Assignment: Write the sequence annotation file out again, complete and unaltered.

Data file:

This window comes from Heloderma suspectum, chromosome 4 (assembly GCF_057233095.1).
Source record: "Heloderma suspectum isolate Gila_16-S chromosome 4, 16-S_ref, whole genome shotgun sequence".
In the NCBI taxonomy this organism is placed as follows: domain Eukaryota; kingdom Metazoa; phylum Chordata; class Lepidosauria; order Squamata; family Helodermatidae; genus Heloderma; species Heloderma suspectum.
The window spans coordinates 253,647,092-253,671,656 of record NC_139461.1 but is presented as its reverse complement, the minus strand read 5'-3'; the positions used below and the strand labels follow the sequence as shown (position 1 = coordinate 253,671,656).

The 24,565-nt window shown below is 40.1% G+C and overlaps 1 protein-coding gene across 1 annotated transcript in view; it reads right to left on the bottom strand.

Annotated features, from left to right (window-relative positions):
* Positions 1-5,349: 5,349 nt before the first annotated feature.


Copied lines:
This window comes from Heloderma suspectum, chromosome 4 (assembly GCF_057233095.1).
Source record: "Heloderma suspectum isolate Gila_16-S chromosome 4, 16-S_ref, whole genome shotgun sequence".
In the NCBI taxonomy this organism is placed as follows: domain Eukaryota; kingdom Metazoa; phylum Chordata; class Lepidosauria; order Squamata; family Helodermatidae; genus Heloderma; species Heloderma suspectum.
The window spans coordinates 253,647,092-253,671,656 of record NC_139461.1 but is presented as its reverse complement, the minus strand read 5'-3'; the positions used below and the strand labels follow the sequence as shown (position 1 = coordinate 253,671,656).

The 24,565-nt window shown below is 40.1% G+C and overlaps 1 protein-coding gene across 1 annotated transcript in view; it reads right to left on the bottom strand.

Annotated features, from left to right (window-relative positions):
* Positions 1-5,349: 5,349 nt before the first annotated feature.